The industrial revolution happened over a period of about 200 years starting in the mid-1700’s and lasting to the mid-1900’s. The core pattern of this period was the application of mechanical methods to meet the needs of the many in a more scalable, cost-effective way. For example, the first industry to kick off the industrial revolution was textiles. In the early 1700’s all garments were made by hand. The wealthy could afford extremely high quality, comfortable, tailored, and expensive handmade garments. However, most people could not afford these clothes and had to make their own. The idea was to apply machines and water (later steam) power to produce many garments at much higher quality than home-made ones with an extremely high degree of consistency, but less quality than those created by the high-end, skilled tailors of the time. The result was a complete transformation of business and society.
Today’s Problem – Providing Your Customers with Valuable Information and Insight
Today’s problem is that supply exceeds demand for many products, driving prices so low that companies are under massive margin pressure. As a society, we have migrated out the industrial revolution, past the age of mass communication, and are in the early stages of the information age. Yet, the methods most companies have to develop, create, distribute, and manage valuable information is very much in the same state the textile industry was back in the 18th century.
Truly valuable information that will help targeted buyers solve problems is mostly “home spun” by sales people in the field. They are supplied with some basic ingredients (product information, positioning, corporate branding, etc), but how these materials are woven into something meaningful for customers is extremely inconsistent. In most organizations, 80% of their new revenue comes from 20% of their sales force (the people who have perfected the craft of tailoring the information provided into valuable insights for customers). The other 80% of the sales force has varying degrees of capability to create customer insights from mountains of information.
How are Companies Combating Commoditization Forces?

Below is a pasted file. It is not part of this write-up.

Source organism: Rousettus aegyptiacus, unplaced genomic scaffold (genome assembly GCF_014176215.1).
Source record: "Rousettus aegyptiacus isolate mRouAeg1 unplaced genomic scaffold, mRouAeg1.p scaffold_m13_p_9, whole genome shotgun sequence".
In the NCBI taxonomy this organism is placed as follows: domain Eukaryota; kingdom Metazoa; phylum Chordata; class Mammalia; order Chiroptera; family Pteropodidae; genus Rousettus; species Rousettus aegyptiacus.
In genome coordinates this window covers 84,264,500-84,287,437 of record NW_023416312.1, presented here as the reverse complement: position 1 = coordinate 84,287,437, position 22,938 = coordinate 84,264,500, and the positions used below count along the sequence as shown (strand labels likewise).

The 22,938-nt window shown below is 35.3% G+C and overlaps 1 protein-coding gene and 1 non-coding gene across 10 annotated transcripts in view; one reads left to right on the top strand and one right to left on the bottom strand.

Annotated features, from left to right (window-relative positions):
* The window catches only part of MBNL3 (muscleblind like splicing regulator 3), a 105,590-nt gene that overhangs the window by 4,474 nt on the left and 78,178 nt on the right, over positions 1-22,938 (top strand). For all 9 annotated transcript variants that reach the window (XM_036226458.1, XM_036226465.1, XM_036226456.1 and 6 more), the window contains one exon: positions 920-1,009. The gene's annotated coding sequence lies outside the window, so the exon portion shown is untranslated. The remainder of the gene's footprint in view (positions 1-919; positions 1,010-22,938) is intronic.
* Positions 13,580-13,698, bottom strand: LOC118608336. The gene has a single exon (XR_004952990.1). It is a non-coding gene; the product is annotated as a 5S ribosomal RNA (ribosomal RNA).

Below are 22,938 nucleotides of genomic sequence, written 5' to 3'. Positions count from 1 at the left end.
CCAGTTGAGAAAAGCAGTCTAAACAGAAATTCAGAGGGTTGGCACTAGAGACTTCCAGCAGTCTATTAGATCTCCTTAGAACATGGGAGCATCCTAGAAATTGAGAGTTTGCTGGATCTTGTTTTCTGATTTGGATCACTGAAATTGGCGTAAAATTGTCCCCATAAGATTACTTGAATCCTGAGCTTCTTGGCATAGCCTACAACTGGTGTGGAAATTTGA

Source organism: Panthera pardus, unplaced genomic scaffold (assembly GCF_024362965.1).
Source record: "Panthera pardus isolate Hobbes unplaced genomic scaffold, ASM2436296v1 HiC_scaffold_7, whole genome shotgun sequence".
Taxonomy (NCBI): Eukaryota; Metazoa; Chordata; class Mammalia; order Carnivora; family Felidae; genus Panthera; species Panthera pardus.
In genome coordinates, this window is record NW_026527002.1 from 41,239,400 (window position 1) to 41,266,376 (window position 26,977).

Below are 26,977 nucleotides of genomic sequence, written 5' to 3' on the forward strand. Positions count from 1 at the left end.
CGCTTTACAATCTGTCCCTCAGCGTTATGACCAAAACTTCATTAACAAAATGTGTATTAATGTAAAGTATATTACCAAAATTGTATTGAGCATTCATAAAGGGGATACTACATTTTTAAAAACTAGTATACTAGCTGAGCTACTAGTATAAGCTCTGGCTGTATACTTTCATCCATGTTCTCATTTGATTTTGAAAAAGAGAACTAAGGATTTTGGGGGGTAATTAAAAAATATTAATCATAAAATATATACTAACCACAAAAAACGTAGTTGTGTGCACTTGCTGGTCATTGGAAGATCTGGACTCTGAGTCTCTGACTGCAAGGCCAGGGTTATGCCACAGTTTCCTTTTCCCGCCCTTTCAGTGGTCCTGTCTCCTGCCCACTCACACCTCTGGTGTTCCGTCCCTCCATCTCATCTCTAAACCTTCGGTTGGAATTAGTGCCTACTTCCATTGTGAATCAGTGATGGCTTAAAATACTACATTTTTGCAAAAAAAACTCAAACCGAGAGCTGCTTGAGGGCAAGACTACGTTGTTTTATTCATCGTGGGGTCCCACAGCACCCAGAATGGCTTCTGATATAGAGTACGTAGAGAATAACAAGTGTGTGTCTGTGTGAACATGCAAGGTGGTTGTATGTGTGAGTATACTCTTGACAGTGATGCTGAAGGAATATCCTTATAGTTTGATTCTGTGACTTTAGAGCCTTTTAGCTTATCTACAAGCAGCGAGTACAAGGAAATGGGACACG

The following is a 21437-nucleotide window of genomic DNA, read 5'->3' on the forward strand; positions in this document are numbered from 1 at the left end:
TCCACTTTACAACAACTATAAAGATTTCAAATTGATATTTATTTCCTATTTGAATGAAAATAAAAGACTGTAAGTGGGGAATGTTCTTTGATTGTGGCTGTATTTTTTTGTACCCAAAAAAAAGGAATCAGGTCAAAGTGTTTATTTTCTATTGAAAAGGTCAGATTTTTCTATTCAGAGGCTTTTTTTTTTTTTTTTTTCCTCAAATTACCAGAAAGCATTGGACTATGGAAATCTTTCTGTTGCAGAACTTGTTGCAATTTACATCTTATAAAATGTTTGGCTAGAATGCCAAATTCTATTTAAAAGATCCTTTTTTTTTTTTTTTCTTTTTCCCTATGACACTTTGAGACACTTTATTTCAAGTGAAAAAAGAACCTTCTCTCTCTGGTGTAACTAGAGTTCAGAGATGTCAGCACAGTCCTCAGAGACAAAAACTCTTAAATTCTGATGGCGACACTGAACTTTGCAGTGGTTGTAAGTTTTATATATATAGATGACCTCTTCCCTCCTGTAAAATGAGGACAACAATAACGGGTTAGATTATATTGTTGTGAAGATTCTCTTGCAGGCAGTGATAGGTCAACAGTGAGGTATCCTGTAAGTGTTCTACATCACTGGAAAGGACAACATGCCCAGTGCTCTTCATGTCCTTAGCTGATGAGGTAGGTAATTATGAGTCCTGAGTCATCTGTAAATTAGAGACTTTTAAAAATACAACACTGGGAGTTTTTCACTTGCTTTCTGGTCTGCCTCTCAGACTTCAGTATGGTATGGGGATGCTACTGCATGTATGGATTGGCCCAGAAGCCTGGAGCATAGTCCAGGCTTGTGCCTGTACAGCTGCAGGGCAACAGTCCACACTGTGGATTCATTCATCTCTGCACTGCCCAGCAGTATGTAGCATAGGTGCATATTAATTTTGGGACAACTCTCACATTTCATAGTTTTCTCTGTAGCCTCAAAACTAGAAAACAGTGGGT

Most companies have realized they need to add more value to their clients to create differentiation. They are retooling their sales organizations, investing in tools to sift through data sources to collect intelligence, lowering their costs to provide greater pricing flexibility, and are packaging their portfolio into “solutions”. While these efforts are showing modest improvements, its also creating greater expense and waste in the sales and marketing system – the groups who are ultimately responsible for creating and communicating those insights critical for developing sustainable competitive advantage.
The Current State of Developing Customer Insight is Very Similar to how Clothes Were Made in the 18th Century.
Companies are really struggling with creating differentiation, and in today’s overloaded world, one way to be different is to sort through the variety of information available and turn it into valuable insights to customers. The big opportunity here is to modernize the customer insight development process into something more consistent and scalable.
The concept isn’t new – it’s a value-added process similar to assembly lines. How effective would Henry Ford have been if all of the carburetors were created by hand to one specification and drive shafts were created by another team with similar design principals? The result would have been a car that was too expensive that required heavy tweaking once completed because the different design points between carburetor and drive shaft would have to be ironed out before being shipped. This would defeat the whole purpose.